When retired big-league ballplayer John Olerud moved into his new 12-room, 6,680-square-foot hillside house in Clyde Hill, Wash., he asked the city Board of Adjustment to order his neighbor to cut down two mature, 50-foot trees that partially block Olerud’s view of Lake Washington, the Seattle skyline and the Olympic Mountains, and lower the home’s appraised value by $255,000. Even though the trees were there when Olerud built the home, the board backed Olerud’s request and ordered neighbor Bruce Baker to remove the trees. At the first of two city hearings, Olerud declared that Baker, a Presbyterian minister, should let Olerud have the same commanding view that Baker enjoys because of Jesus’ admonition to love your neighbor. (Seattle Times)
The re-election of Barack Obama has prompted many right-wing Americans to plan a retreat from the world in proposed liberal-free enclaves:
New-media entrepreneur Glenn Beck announced plans to build Independence USA, a $2 billion, self-sufficient, libertarian city-cum-theme park that would celebrate “the rebirth of our nation through its own principles.” Beck said he was inspired by Walt Disney’s original plans for a 20,000-resident Epcot Center.
PayPal co-founder Peter Thiel pledged $1.25 million to the Seasteading Institute, which plans to establish self-governing, libertarian-minded nations on giant mobile platforms floating in international waters. Each 12,000-ton platform would house 300 residents.
“Marxists, Socialists, Liberals and Establishment Republicans will likely find that life in our community is incompatible with their existing ideology and preferred lifestyles,” proclaims the website of The Citadel, a walled community of up to 7,000 residents centered on a firearms factory being proposed for northern Idaho. Its website boasts the fortress-like city will feature “no recycling police” and require all residents to “maintain one AR15 variant in 5.56mm NATO, at least 5 magazines and 1,000 rounds of ammunition.” Prospective residents must also pledge to “carry a loaded sidearm whenever visiting the Citadel Town Center.”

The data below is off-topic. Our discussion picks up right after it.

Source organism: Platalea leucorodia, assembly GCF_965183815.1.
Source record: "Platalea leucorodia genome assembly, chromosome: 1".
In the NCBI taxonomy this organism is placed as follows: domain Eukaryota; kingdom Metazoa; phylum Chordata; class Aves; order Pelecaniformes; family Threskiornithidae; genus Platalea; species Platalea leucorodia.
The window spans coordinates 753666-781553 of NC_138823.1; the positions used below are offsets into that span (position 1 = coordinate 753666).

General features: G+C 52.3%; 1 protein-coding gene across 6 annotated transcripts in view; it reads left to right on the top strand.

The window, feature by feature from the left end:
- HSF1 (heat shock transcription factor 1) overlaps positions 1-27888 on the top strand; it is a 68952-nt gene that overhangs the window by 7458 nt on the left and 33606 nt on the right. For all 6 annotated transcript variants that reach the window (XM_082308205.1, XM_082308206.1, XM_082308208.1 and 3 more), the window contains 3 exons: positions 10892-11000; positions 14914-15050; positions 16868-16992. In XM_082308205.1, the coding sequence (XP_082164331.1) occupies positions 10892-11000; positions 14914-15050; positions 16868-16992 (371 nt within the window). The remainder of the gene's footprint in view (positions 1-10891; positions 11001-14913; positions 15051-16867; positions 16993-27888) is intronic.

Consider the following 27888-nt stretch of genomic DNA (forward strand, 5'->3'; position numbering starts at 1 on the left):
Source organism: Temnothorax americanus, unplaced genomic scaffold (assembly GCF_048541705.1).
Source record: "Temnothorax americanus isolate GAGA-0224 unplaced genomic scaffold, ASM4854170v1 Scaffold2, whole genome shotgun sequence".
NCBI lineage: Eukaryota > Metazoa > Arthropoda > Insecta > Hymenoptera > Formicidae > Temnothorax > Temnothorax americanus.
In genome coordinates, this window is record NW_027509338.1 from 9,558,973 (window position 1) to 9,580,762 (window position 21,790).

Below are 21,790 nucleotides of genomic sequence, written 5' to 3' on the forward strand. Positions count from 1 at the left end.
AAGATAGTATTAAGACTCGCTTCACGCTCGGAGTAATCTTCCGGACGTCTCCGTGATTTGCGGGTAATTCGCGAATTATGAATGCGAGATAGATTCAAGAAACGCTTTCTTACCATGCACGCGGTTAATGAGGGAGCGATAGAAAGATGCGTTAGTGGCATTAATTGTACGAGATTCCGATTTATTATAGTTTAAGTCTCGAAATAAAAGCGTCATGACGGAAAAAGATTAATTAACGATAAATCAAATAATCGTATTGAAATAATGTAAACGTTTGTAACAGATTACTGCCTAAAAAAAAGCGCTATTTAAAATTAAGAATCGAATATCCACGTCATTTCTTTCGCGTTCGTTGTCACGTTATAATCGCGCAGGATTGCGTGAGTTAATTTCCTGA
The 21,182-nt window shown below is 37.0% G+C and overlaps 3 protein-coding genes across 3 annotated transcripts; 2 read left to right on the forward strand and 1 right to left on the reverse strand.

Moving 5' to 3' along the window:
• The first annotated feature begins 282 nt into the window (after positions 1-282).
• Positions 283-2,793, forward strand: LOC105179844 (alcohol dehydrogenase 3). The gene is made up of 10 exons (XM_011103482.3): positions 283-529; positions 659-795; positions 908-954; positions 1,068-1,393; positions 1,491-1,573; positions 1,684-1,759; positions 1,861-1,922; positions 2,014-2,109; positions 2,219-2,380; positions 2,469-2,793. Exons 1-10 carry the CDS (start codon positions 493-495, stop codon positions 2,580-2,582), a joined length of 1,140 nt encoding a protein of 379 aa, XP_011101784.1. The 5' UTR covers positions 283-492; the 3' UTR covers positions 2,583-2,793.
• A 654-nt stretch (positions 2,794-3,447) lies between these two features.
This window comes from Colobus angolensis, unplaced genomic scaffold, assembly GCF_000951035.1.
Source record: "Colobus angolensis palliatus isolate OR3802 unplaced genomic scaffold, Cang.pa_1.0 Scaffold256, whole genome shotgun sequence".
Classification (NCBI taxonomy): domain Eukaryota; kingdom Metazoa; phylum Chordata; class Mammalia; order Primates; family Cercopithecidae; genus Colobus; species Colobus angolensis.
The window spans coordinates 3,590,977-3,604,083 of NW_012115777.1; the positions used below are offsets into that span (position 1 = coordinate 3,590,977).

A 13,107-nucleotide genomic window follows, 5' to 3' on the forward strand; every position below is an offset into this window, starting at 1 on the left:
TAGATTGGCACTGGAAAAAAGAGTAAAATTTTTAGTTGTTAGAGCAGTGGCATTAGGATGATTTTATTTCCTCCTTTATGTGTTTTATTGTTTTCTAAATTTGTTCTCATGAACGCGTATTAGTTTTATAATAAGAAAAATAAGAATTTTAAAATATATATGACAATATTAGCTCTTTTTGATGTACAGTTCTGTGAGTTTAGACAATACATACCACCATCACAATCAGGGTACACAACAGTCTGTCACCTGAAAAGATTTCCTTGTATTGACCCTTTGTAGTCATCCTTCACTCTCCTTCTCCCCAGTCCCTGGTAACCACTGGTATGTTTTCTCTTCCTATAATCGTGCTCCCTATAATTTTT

Organizers said Independence and the Citadel will welcome visitors “like Colonial Williamsburg,” according to Larry Rosenthal, executive director of the Center for Right-Wing Studies at the University of California at Berkeley. “These communities seem like a cross between the Henry Ford Museum village and the Creation Museum in Kentucky.” (The Washington Times)
Trouble in Nirvana
Claiming exclusive rights to the name and teaching of Transcendental Meditation, the Maharishi Foundation is suing Thom Knoles, a former associate who left in 1997 and set up his own version, called Vedic Meditation. The foundation, which teaches thousands of students a year and owns trademarks for Transcendental Meditation and TM, asked a federal court to enforce its trademark rights and claims of false advertising against Knoles. His supporters accuse the foundation of unfairly seeking a monopoly on a technique that has existed for thousands of years. Maharishi Mahesh Yogi developed its modern incarnation in the 1950s in India and spread it worldwide before establishing a university and the foundation in Fairfield, Iowa, in the 1970s. The legal dispute will decide whether rivals can market similar services and benefits without obtaining a license from the Iowa group. (Associated Press)
Compiled from mainstream news sources by Roland Sweet.